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Commercial Disputes Weekly – Issue 3811 August 2020


We appreciate that our clients, partners and friends are currently facing unprecedented challenges as a result of the spread of the COVID-19 virus. Click here for a message from our Managing Partners, and here for all of our latest updates and articles on the subject. If you have any questions or require support, please do not hesitate to speak to your usual contact at WFW.

Providing a helpful reminder of the importance of complying carefully with notification provisions in share purchase agreements, the Commercial Court has found that a letter which purported to notify a claim under a tax warranty contained insufficient detail of “the matter giving rise to the claim” as it only referred to a tax investigation, and not the facts, events or circumstances on which the claim was based.
Dodika Limited & Ors v United Luck Group Holdings Limited

"A rule that required a court, in assessing the reliability of a confession, to disregard entirely evidence which discloses a serious possibility that the confession was made as a result of torture would not only be irrational; it would also be inconsistent with the moral principles which underpin the exclusionary rule."Shagang Shipping Company Ltd (in liquidation) v HNA Group Company Ltd

In an important decision regarding the admissibility of evidence said to have been obtained by torture, the Supreme Court has held that the assessment of relevance and weight of that evidence is not a binary exercise and so the fact that something has not been proved does not mean it should be treated as not having happened. Instead, where there were reasonable grounds for suspecting a statement had been obtained by torture, that was a matter that could and should be taken into account in assessing the reliability of the statement as evidence of the facts stated.
Shagang Shipping Company Ltd (in liquidation) v HNA Group Company Ltd

Despite a lack of authority on the subject, the Court of Appeal has confirmed that it is possible for the court to enforce a previous order where there is a question as to whether what is being restrained would in fact be a breach of that order. There was therefore jurisdiction to restrain a party subject to an undertaking on terms equivalent to a freezing order from funding separate proceedings where there was an unresolved question as to whether such expenditure would fall within the exception permitting spending in the ordinary and proper course of business.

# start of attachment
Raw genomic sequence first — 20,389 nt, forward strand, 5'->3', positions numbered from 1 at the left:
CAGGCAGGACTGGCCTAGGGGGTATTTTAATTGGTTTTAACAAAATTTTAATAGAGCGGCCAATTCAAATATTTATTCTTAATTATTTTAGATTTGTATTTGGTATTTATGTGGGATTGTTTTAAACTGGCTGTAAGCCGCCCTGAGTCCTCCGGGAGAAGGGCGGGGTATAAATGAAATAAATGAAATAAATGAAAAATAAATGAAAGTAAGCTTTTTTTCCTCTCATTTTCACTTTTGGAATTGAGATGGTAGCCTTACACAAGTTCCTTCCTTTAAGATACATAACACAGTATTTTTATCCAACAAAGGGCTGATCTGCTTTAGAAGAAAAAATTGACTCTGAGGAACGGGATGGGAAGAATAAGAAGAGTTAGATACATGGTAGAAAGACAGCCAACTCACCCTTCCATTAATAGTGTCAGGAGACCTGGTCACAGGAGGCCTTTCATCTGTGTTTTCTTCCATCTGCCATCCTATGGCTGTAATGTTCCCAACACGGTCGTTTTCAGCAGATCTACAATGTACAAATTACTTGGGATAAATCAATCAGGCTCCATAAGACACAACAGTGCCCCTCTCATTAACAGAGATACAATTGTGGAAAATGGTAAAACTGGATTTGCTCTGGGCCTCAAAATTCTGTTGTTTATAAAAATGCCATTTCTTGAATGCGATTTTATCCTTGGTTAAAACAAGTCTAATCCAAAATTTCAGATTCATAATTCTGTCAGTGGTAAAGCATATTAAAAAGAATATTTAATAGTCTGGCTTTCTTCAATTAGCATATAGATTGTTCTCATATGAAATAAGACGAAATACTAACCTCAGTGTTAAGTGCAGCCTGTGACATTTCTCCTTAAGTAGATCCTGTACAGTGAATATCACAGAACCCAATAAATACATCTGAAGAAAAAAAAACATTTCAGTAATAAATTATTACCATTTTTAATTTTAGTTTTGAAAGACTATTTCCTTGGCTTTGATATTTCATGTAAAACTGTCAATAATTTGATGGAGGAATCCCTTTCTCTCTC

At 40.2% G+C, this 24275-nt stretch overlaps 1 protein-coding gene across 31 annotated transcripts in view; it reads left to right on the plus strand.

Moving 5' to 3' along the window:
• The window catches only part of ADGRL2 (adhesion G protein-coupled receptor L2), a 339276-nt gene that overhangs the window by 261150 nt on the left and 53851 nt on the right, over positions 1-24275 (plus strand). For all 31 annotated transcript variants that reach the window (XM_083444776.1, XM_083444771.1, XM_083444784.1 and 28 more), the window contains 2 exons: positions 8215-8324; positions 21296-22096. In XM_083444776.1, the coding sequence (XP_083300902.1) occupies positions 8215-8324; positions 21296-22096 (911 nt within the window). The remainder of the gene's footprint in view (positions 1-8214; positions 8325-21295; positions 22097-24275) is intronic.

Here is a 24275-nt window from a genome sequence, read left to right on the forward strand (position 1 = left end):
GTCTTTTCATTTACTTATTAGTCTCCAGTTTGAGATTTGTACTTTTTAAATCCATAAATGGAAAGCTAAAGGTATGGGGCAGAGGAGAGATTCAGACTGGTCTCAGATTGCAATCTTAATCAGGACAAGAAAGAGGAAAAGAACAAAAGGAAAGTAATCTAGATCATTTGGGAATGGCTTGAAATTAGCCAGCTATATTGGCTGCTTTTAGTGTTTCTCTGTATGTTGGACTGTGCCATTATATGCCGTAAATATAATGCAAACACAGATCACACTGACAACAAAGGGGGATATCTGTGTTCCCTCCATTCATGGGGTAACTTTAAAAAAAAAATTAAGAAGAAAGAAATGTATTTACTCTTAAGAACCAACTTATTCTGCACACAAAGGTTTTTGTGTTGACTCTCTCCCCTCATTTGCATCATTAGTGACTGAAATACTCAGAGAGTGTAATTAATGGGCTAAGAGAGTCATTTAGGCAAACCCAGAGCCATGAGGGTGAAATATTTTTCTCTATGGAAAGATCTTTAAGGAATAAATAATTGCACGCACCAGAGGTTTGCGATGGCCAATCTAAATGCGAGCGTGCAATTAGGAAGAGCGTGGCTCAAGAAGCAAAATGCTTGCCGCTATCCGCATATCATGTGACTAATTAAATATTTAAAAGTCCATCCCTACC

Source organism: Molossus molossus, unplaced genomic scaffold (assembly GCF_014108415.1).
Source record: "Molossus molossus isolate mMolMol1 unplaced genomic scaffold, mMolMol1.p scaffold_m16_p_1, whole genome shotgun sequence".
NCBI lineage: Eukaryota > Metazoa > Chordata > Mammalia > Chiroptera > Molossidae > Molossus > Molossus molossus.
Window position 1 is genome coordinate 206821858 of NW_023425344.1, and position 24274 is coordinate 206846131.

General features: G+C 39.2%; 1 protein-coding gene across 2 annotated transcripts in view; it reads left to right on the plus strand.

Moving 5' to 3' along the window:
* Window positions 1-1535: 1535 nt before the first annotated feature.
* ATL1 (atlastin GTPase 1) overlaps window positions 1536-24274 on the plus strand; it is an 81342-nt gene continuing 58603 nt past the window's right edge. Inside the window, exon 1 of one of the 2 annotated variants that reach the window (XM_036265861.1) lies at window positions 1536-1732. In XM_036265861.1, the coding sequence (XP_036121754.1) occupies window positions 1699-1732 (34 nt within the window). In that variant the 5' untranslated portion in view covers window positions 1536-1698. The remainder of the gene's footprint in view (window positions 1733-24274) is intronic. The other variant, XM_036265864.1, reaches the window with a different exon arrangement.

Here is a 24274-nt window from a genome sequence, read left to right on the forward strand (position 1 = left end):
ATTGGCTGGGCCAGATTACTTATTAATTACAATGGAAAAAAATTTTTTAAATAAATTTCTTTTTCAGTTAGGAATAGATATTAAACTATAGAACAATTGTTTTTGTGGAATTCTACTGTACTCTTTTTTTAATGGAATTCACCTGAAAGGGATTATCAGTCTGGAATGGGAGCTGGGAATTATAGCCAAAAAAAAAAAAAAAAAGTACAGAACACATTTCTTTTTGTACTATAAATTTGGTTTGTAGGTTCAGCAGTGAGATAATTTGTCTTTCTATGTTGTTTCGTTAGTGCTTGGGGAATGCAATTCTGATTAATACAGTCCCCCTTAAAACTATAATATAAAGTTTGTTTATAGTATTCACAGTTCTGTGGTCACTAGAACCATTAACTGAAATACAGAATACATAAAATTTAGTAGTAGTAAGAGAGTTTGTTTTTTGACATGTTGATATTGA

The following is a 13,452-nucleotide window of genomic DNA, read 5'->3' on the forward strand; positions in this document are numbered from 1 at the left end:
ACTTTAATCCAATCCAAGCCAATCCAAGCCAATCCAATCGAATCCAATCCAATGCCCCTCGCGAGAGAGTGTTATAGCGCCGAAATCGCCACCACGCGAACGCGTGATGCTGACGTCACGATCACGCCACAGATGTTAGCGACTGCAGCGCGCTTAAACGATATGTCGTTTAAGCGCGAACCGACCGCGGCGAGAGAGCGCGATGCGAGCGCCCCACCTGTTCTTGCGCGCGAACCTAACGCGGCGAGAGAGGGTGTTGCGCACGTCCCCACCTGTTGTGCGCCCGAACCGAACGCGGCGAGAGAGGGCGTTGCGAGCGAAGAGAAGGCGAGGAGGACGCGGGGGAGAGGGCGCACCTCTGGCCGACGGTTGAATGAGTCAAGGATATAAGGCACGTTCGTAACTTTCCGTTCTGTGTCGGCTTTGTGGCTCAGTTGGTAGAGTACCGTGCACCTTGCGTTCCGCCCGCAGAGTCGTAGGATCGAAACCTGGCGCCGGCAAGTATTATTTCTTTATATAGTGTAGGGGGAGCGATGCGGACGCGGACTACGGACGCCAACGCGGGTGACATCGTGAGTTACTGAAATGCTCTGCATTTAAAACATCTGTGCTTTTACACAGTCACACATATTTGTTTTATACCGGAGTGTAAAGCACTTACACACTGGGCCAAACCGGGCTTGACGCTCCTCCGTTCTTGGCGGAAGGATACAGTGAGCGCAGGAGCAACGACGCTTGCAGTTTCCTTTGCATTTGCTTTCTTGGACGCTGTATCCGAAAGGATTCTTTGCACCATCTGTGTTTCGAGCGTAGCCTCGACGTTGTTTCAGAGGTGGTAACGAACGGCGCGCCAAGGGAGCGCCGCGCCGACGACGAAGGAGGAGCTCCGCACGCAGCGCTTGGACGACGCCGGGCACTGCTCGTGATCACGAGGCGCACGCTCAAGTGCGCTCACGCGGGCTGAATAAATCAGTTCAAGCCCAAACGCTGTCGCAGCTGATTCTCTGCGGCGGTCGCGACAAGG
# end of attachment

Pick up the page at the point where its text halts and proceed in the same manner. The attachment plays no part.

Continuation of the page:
Koza Limited & Anr v Koza Altin Isletmeleri AS

Rejecting arguments for the implication of terms into a contract of carriage that a financing bank or receivers were required to discharge cargo within a reasonable time, or to take all necessary steps to enable discharge and delivery, the Commercial Court has emphasised that the responsibility for discharge normally rests with the owner, and provisions which transfer responsibility for the cost of discharge to a charterer or receiver will not usually have the effect of also transferring the obligation to carry out the task.
Sea Master Shipping Inc v Arab Bank (Switzerland) Limited & Anr

Confirming the utility of service of process clauses, the High Court has found that proceedings were properly served on an agent for service appointed by the claimant where the relevant clause enabled the claimant to appoint in circumstances where the defendant had failed to do so for itself. If the defendant did not like the process agent that had been appointed, it should have complied with its obligation to appoint in the first place.
Banco San Juan Internacional, Inc v Petróleos De Venezuela, SA


Should you wish to discuss any of these cases in further detail, please speak with a member of our London dispute resolution team below, or your regular contact at Watson Farley & Williams:

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